Hurricane Dorian has regained strength and is now lashing the coast of Georgia and the Carolinas as a Category 3 storm. The National Hurricane Center said Wednesday night that the storm, which is slowly moving north, had been upgraded, with wind speeds of around 115mph, the Atlanta Journal-Constitution reports. Forecasters expect Dorian to weaken to a Category 2 storm again before possibly making landfall in North Carolina Thursday. The NOAA says "life-threatening storm surge and dangerous winds" are expected along the coasts of the Carolinas, as well as southeast Virginia and parts of the Chesapeake Bay. Heavy rain could also cause flash flooding inland. More:
- Florida "largely unscathed." Florida was largely unscathed as the storm moved away from the state Wednesday night, though storm surges caused more than 150,000 power outages statewide, the Miami Herald reports. Early predictions warned that the state could suffer a direct hit. "Thankfully, obviously, the news out of Florida is positive," Florida Division of Emergency Management Director Jared Moskowitz told reporters. "But that came at the expense of the folks in the Bahamas."
- Flooding in Charleston. Charleston County Emergency Management told CNN early Thursday that the vulnerable South Carolina city was already experiencing flooding with Dorian still 80 miles southeast. Charleston mayor John Tecklenburg told residents he wants the city to be a "ghost town" today. "Just stay put for another six or eight hours until this passes, and then we're going to clean up and get back to normal quickly," he said.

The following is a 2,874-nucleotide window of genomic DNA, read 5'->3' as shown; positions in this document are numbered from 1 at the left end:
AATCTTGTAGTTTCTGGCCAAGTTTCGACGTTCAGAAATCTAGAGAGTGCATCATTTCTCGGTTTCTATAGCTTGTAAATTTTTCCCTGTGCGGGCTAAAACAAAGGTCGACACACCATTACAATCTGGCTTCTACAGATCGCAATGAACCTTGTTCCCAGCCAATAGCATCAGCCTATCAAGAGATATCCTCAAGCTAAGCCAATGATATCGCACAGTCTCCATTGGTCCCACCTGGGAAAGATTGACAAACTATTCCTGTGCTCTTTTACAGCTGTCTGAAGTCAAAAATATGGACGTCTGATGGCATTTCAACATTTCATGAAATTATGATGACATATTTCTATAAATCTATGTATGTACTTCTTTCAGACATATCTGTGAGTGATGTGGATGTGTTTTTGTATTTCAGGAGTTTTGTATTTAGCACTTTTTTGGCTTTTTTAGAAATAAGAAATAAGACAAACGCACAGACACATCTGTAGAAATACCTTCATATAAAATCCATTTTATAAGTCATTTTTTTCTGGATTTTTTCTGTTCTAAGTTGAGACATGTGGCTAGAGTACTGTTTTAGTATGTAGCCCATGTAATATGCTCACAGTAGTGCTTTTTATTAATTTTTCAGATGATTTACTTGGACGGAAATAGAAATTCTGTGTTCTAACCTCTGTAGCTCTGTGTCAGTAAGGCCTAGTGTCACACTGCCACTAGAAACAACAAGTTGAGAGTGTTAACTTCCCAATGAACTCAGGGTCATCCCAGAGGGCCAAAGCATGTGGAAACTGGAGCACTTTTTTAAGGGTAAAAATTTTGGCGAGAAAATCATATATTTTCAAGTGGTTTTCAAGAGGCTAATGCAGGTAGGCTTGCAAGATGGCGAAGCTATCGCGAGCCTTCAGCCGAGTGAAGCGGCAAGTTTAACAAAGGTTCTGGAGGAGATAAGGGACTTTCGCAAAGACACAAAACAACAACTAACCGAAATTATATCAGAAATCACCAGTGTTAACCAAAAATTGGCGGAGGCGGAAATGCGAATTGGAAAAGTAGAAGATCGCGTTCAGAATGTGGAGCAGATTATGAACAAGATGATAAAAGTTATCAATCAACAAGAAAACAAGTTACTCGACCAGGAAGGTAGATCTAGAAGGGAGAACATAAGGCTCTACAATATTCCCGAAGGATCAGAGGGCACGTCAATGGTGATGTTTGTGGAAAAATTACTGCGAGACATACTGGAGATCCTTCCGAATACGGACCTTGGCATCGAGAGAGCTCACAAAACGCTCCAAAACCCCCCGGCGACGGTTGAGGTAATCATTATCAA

- Fears of NC storm surge. A storm surge of up to 8 feet around the North Carolina-South Carolina border combined with a high tide is expected to cause flooding, potentially affecting areas still recovering from being hit by Hurricane Florence last year, the AP reports.
- First death reported in the Carolinas. The death of an 85-year-old North Carolina man who fell off his ladder while preparing for the storm is believed to be the first storm-related death in the Carolinas, the Weather Channel reports. At least three people died during storm preparations in Florida.
- Fluctuating strength. The National Hurricane Center says hurricane conditions can be expected along the coast of the Carolinas Thursday, CBS reports. The NHC says the storm is expected to fluctuate in strength as it moves near or over the coast, "followed by slow weakening through Saturday."
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